Water can, in a way, also be regarded as a solid object. The water in a pond or puddle does not flow. The water's surface is a boundary. The water in Dutch ditches is often too turbid to allow you to look into it, so its surface presents a barrier to your senses. Conversely, there are solid objects whose shape can be changed and objects that you can see through. So there are certain similarities between the earth and water elements, but their features can be grasped more accurately by studying their differences. That will show you that features that characterise the earth element do not apply to the water element. You don't bump into water, you can move through it and your senses can penetrate its surface. Even in a puddle, the shape of the water is determined by that of the soil around it. And the ditch water is turbid because there are solid particles floating in it.


Air is the element that surrounds everything. You're entirely surrounded by air, and you can move through it. If you take a step forward, the air will make way for you effortlessly and reunite behind you. Air thus differs from the solid element and the water element, which you can observe and encounter.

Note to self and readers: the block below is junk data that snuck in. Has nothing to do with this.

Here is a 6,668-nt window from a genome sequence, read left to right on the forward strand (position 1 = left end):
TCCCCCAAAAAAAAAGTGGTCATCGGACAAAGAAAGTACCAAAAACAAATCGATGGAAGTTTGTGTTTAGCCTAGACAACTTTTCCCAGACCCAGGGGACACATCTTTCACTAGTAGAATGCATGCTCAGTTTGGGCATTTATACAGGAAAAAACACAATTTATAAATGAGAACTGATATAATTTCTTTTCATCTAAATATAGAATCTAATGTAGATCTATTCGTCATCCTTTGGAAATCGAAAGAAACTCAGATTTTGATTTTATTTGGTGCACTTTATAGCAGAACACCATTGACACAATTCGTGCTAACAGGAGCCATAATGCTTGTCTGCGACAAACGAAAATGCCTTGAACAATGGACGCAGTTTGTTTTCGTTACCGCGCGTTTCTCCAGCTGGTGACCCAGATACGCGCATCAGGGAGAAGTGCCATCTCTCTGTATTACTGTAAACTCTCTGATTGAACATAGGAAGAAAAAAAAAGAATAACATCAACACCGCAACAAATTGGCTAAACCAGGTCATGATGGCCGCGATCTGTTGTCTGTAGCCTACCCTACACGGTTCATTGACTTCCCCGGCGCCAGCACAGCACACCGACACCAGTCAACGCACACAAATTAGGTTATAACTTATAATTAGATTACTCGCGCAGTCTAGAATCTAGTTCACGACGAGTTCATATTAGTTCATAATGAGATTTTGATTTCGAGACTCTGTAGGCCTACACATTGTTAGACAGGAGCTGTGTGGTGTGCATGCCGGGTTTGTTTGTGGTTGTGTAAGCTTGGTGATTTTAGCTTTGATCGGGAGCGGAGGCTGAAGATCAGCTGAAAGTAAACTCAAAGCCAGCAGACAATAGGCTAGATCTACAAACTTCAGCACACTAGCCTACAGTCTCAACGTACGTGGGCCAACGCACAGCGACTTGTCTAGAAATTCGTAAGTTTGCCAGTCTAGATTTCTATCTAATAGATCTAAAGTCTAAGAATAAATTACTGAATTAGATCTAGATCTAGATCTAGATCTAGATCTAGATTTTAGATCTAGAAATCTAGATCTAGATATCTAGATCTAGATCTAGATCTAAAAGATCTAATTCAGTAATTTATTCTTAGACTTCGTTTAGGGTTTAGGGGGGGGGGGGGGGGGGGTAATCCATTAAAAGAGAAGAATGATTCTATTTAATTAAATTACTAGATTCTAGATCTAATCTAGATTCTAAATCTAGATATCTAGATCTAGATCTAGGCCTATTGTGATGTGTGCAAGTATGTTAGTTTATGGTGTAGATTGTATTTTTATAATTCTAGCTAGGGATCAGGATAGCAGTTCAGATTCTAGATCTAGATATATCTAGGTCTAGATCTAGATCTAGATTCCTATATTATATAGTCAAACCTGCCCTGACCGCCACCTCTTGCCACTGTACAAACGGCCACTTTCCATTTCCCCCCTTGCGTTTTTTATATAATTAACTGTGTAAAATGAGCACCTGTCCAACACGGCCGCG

Air spreads in all directions. It does not accumulate in a particular place like solids and water, and its composition is the same everywhere.

Air can only be observed indirectly, for instance in moving leaves, paper being blown away, white-crested waves forming on water or wind brushing past your face. The presence of air that doesn't move can be derived from the fact that birds and insects fly. If you look through air, you see objects as they are; air does not distort the objects. The air causes the blue colour of the sky and the red colours of sunrise and sunset.